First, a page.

I've got this neural network running like a champ on my machine. The data is concatenated works of shakespeare in a plaintext file. RNN trains on the data, then gives you a 'sample', aka it tries to freestyle its own shakespeare based on what it has learned.

So now I've encrypted the dataset with a standard mid ROT cipher, and gave that to the NN to train on. Which it did, and it returned a result which was ROT ciphered. Decrypting that yielded valid results. As it should have, training on data that kept all its 'context', without randomness, unpredictability, or 'fuzz'. Not sure if those are the exact words, but you get it.

I'm wondering if there are any other ciphers, or really any other algorithms like compression schemes or what have you, that may yield the same results as my previous experiment? That training on its encrypted data would likely yield a sample that could then be decrypted accordingly? Or would most other stuff be 'lossy' in some way?

  • $\begingroup$ I have a hunch that diffusion will make or break your networks ability to do this. I suspect that you are looking for ciphers that do not possess diffusion. $\endgroup$
    – Ella Rose
    Mar 14, 2017 at 16:28
  • $\begingroup$ It does seem reasonable to assume that any algorithm that utilizes diffusion would not work for my use-case. Can you provide example(s) of potential protocols, other than pure simple substitution ciphers, which could potentially work in the manner I've described? $\endgroup$
    – Bango
    Mar 14, 2017 at 17:04
  • $\begingroup$ Any classical cipher that is closer to an "encoding" then "encryption" should work. Modern encryption algorithms have known to incorporate diffusion since the time of Shannon's Communication Theory of Secrecy Systems, so you are not likely to find any modern designs that will exhibit this effect. As fgrieu mentions in their answer, any simple substitution cipher should exhibit this effect. It might work with simple transposition ciphers as well. Also, I removed the homomorphic-encryption tag; it did not appear relevant to your Q. $\endgroup$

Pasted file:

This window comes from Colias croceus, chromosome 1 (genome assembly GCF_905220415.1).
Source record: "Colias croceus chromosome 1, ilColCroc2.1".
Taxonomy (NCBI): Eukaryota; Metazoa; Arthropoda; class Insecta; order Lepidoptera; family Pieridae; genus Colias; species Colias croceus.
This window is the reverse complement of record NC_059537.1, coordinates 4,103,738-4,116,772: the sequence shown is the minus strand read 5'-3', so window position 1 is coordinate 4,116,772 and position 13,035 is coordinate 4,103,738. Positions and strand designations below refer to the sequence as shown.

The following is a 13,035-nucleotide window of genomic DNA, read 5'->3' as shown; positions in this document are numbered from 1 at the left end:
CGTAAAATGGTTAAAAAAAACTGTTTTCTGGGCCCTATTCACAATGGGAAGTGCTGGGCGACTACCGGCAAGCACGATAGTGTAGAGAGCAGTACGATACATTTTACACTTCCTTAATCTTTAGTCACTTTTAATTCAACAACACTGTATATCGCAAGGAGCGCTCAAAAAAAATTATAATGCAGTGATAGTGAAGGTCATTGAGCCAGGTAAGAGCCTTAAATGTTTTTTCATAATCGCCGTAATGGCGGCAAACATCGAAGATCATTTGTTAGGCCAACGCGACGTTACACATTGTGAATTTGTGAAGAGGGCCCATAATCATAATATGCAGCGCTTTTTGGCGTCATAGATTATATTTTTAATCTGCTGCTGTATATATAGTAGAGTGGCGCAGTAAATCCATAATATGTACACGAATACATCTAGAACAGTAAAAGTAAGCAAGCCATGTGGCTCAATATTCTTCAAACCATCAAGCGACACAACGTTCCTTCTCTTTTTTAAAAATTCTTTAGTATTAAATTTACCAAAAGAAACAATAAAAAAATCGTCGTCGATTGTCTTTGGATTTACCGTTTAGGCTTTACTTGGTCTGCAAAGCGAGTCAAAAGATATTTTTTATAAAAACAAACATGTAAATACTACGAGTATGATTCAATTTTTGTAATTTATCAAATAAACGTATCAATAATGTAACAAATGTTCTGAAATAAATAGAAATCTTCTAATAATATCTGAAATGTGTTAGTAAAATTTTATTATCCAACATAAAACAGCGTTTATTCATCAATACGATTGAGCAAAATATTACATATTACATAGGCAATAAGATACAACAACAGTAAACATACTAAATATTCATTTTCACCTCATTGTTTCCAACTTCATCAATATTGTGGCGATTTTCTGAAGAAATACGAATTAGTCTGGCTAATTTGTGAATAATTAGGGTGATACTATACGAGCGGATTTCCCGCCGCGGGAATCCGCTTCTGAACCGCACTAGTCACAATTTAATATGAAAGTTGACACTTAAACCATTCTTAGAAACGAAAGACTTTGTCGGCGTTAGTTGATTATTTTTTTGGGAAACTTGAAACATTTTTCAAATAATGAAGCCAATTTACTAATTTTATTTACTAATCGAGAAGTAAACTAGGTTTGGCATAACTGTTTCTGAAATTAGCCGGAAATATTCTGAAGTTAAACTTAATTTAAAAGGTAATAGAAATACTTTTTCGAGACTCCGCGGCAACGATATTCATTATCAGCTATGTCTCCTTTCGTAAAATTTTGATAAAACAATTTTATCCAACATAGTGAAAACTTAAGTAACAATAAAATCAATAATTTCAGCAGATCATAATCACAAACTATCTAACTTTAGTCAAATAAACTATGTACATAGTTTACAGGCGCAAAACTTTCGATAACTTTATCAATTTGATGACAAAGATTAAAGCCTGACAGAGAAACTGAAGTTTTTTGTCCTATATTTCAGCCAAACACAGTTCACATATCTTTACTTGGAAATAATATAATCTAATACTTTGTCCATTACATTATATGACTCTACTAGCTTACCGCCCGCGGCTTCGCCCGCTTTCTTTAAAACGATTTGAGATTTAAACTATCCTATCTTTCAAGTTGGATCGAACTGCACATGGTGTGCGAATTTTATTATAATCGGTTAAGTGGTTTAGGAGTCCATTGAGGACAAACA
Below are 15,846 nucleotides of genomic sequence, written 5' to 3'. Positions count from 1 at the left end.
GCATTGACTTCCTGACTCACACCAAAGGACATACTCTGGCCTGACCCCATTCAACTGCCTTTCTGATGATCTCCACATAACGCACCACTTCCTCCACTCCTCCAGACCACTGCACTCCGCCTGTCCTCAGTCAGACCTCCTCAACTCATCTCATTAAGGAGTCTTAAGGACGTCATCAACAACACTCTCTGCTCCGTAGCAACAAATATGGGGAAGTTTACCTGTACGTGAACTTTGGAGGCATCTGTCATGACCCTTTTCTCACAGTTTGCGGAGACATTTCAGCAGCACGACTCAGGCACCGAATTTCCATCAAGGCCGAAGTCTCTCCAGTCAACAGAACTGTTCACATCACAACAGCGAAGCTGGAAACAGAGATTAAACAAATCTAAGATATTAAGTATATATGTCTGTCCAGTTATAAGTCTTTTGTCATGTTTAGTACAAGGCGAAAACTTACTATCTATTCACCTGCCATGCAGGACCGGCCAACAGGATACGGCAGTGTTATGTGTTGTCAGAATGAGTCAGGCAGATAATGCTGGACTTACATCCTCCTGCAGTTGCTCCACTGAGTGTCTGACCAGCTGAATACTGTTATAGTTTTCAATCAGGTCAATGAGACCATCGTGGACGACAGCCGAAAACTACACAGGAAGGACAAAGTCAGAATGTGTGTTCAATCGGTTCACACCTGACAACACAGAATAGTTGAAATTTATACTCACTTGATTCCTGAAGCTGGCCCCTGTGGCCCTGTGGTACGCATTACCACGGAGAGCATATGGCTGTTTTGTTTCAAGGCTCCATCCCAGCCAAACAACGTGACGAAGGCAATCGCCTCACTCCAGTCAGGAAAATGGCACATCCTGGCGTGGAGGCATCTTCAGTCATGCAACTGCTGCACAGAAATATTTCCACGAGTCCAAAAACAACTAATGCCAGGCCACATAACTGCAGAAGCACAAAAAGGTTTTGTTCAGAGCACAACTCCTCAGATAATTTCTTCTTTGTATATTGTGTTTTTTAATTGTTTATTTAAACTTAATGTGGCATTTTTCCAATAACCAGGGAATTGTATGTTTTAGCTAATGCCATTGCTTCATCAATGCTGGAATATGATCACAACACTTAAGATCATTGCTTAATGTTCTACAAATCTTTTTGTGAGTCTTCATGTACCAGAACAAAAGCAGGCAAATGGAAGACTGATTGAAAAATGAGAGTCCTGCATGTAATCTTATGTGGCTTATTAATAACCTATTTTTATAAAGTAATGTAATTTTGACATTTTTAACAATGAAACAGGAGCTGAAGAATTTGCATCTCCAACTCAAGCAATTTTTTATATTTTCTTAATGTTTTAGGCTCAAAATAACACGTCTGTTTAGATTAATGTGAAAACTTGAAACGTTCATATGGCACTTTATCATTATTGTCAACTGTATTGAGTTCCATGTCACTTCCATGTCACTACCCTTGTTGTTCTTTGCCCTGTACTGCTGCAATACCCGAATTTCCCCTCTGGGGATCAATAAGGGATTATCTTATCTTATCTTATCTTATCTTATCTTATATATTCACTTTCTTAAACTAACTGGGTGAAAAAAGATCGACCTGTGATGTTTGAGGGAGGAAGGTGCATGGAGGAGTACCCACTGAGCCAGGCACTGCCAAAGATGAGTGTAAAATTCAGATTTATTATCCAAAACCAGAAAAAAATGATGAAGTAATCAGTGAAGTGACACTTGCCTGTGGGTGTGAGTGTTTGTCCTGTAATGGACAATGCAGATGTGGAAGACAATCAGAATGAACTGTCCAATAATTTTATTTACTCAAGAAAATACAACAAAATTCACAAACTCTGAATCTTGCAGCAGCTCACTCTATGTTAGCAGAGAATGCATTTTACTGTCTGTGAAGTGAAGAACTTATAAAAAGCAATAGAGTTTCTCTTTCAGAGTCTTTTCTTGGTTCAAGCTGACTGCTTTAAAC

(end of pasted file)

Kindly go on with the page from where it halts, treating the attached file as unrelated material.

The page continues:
– Ella Rose
    Mar 14, 2017 at 18:08
  • $\begingroup$ I thought homomorphic encryption was completely relevant, based on what I read here. "A homomorphic encryption scheme is a crypto system that allows computations to be performed on data without decrypting it. A homomorphically encrypted search engine, for instance, could take in encrypted search terms and compare them with an encrypted index of the web." Computations, and arguable "meaning" is derived from the data without decrypting it. That's what I want to be able to do in this case. I'll check out transposition! $\endgroup$
    – Bango
    Mar 14, 2017 at 19:27
  • 1
    $\begingroup$ In principle, (fully) homomorphic encryption is what you are looking for. Then you can encrypt your plaintext (Shakespeare in your case), define operations on the ciphertexts (as circuits) and evaluate them (in the best case, multiple times). At the end you decrypt and get your result. Whoever runs the RNN (as circuits) may use circuit privacy to hide no only the input but also the computation. However, all of this works in theory, but if is not really feasible for "normal" usage yet, it will be way too slow. Maybe in some years. $\endgroup$
    – CAR
    Mar 14, 2017 at 23:35

1 Answer 1


Any letter (simple) substitution cipher will do (it might be necessary that it special-cases any character that your text-generating software special-cases, like space, tab, linefeed, perhaps punctuation).

ROT-n is a particular case of substitution cipher, with a much smaller key set (if we restrict to uppercase letters, ROT-n has $26<2^5$ keys, versus $26!>2^{88}$ keys for a general substitution cipher; that less than 5 bits versus more than 88).

Depending on what the text-generating software does, it might also work to substitute words, in addition to letters. That further increases the key space.

Substitution ciphers are hopelessly insecure, thus it is unclear what this achieves, or what is attempted.

  • 1
    $\begingroup$ It wasn't a matter of security originally, so much as obscurity. I posted a couple of questions over in Law also. I was worried about the legality of open-sourcing the RNN, if it were to use a dataset which is full of copyrighted intellectual property instead of Shakespeare. I suggested that a Caesar Cipher to obfuscate the data with a ROT or modulo shift could potentially circumvent copyright issues -- since the NN would effectively be training itself on "non-copyrighted data." I was wrong. If it can't be shared free and clear, it can't be shared encrypted or obfuscated. $\endgroup$
    – Bango
    Mar 14, 2017 at 15:15
  • $\begingroup$ Then it just became a personal thought experiment: Which encryption schemes are able to be "learned on anyway," so to speak. I too am struggling to find much relevance or application, though it kind of amazed me when I put it into practice for the first time. $\endgroup$
    – Bango
    Mar 14, 2017 at 15:22

Your Answer

By clicking “Post Your Answer”, you agree to our terms of service and acknowledge you have read our privacy policy.

Not the answer you're looking for? Browse other questions tagged or ask your own question.